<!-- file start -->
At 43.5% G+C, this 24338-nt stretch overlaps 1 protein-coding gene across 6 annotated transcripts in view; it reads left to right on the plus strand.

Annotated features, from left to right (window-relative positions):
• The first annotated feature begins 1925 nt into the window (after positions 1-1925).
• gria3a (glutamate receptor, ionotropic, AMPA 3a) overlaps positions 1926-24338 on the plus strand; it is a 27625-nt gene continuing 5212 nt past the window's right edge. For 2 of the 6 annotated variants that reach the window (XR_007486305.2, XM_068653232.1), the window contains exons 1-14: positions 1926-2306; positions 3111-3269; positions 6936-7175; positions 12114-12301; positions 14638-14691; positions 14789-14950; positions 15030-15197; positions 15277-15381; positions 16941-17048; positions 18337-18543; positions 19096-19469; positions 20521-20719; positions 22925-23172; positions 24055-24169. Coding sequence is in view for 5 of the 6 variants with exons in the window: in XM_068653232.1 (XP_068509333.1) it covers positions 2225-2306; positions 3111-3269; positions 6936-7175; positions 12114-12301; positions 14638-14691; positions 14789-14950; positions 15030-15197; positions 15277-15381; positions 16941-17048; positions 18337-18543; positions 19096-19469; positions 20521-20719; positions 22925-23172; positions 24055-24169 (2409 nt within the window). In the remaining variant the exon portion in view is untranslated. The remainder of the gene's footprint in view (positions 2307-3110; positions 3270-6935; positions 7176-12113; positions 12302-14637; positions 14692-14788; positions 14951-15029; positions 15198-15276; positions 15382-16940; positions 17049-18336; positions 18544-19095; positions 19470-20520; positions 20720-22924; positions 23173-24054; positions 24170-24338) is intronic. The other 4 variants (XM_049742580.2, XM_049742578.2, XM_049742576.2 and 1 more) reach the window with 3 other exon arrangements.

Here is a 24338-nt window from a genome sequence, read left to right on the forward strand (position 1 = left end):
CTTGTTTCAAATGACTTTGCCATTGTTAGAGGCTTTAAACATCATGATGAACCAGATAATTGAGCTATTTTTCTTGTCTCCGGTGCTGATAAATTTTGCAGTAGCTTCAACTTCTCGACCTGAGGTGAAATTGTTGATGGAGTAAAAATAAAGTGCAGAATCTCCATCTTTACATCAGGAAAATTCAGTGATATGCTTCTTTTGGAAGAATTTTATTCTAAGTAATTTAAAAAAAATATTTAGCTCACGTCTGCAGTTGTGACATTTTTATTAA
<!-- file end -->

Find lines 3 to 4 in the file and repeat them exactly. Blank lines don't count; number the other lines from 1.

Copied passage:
• The first annotated feature begins 1925 nt into the window (after positions 1-1925).
• gria3a (glutamate receptor, ionotropic, AMPA 3a) overlaps positions 1926-24338 on the plus strand; it is a 27625-nt gene continuing 5212 nt past the window's right edge. For 2 of the 6 annotated variants that reach the window (XR_007486305.2, XM_068653232.1), the window contains exons 1-14: positions 1926-2306; positions 3111-3269; positions 6936-7175; positions 12114-12301; positions 14638-14691; positions 14789-14950; positions 15030-15197; positions 15277-15381; positions 16941-17048; positions 18337-18543; positions 19096-19469; positions 20521-20719; positions 22925-23172; positions 24055-24169. Coding sequence is in view for 5 of the 6 variants with exons in the window: in XM_068653232.1 (XP_068509333.1) it covers positions 2225-2306; positions 3111-3269; positions 6936-7175; positions 12114-12301; positions 14638-14691; positions 14789-14950; positions 15030-15197; positions 15277-15381; positions 16941-17048; positions 18337-18543; positions 19096-19469; positions 20521-20719; positions 22925-23172; positions 24055-24169 (2409 nt within the window). In the remaining variant the exon portion in view is untranslated. The remainder of the gene's footprint in view (positions 2307-3110; positions 3270-6935; positions 7176-12113; positions 12302-14637; positions 14692-14788; positions 14951-15029; positions 15198-15276; positions 15382-16940; positions 17049-18336; positions 18544-19095; positions 19470-20520; positions 20720-22924; positions 23173-24054; positions 24170-24338) is intronic. The other 4 variants (XM_049742580.2, XM_049742578.2, XM_049742576.2 and 1 more) reach the window with 3 other exon arrangements.